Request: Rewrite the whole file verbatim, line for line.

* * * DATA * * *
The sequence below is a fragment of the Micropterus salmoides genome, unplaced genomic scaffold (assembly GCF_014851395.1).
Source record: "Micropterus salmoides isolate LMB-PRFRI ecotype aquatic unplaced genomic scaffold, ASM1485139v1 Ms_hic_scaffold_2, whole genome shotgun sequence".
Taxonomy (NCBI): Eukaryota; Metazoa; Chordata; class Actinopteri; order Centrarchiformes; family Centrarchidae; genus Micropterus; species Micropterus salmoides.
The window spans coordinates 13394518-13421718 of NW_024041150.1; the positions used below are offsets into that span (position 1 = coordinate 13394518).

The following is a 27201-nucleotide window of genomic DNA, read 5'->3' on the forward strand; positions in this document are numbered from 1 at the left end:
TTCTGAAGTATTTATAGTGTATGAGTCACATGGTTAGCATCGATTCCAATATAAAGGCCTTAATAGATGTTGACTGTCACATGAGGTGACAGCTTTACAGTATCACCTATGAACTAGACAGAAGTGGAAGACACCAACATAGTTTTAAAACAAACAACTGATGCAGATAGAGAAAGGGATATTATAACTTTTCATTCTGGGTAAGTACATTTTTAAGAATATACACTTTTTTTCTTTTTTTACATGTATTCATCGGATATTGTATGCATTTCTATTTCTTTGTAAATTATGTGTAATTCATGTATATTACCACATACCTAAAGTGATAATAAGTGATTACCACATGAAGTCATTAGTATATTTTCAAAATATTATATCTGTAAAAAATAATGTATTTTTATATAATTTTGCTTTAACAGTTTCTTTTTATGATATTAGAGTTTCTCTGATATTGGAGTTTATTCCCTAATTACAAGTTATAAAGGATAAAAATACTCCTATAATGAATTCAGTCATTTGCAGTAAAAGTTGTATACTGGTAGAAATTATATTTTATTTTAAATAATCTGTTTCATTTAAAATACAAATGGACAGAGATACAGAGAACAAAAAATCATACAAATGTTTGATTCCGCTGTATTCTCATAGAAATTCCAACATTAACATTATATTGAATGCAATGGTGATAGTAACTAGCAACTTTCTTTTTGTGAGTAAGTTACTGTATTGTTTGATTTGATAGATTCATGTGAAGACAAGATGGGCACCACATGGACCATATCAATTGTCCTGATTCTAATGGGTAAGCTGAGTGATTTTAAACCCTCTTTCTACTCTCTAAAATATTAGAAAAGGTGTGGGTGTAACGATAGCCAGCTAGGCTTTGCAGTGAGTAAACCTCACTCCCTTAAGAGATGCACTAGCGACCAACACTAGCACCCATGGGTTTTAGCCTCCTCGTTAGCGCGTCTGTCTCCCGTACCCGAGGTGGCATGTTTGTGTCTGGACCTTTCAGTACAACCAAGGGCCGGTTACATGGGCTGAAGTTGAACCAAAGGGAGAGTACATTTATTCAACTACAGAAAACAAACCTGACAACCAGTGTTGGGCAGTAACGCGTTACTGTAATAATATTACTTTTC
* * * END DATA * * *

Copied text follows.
The sequence below is a fragment of the Micropterus salmoides genome, unplaced genomic scaffold (assembly GCF_014851395.1).
Source record: "Micropterus salmoides isolate LMB-PRFRI ecotype aquatic unplaced genomic scaffold, ASM1485139v1 Ms_hic_scaffold_2, whole genome shotgun sequence".
Taxonomy (NCBI): Eukaryota; Metazoa; Chordata; class Actinopteri; order Centrarchiformes; family Centrarchidae; genus Micropterus; species Micropterus salmoides.
The window spans coordinates 13394518-13421718 of NW_024041150.1; the positions used below are offsets into that span (position 1 = coordinate 13394518).

The following is a 27201-nucleotide window of genomic DNA, read 5'->3' on the forward strand; positions in this document are numbered from 1 at the left end:
TTCTGAAGTATTTATAGTGTATGAGTCACATGGTTAGCATCGATTCCAATATAAAGGCCTTAATAGATGTTGACTGTCACATGAGGTGACAGCTTTACAGTATCACCTATGAACTAGACAGAAGTGGAAGACACCAACATAGTTTTAAAACAAACAACTGATGCAGATAGAGAAAGGGATATTATAACTTTTCATTCTGGGTAAGTACATTTTTAAGAATATACACTTTTTTTCTTTTTTTACATGTATTCATCGGATATTGTATGCATTTCTATTTCTTTGTAAATTATGTGTAATTCATGTATATTACCACATACCTAAAGTGATAATAAGTGATTACCACATGAAGTCATTAGTATATTTTCAAAATATTATATCTGTAAAAAATAATGTATTTTTATATAATTTTGCTTTAACAGTTTCTTTTTATGATATTAGAGTTTCTCTGATATTGGAGTTTATTCCCTAATTACAAGTTATAAAGGATAAAAATACTCCTATAATGAATTCAGTCATTTGCAGTAAAAGTTGTATACTGGTAGAAATTATATTTTATTTTAAATAATCTGTTTCATTTAAAATACAAATGGACAGAGATACAGAGAACAAAAAATCATACAAATGTTTGATTCCGCTGTATTCTCATAGAAATTCCAACATTAACATTATATTGAATGCAATGGTGATAGTAACTAGCAACTTTCTTTTTGTGAGTAAGTTACTGTATTGTTTGATTTGATAGATTCATGTGAAGACAAGATGGGCACCACATGGACCATATCAATTGTCCTGATTCTAATGGGTAAGCTGAGTGATTTTAAACCCTCTTTCTACTCTCTAAAATATTAGAAAAGGTGTGGGTGTAACGATAGCCAGCTAGGCTTTGCAGTGAGTAAACCTCACTCCCTTAAGAGATGCACTAGCGACCAACACTAGCACCCATGGGTTTTAGCCTCCTCGTTAGCGCGTCTGTCTCCCGTACCCGAGGTGGCATGTTTGTGTCTGGACCTTTCAGTACAACCAAGGGCCGGTTACATGGGCTGAAGTTGAACCAAAGGGAGAGTACATTTATTCAACTACAGAAAACAAACCTGACAACCAGTGTTGGGCAGTAACGCGTTACTGTAATAATATTACTTTTC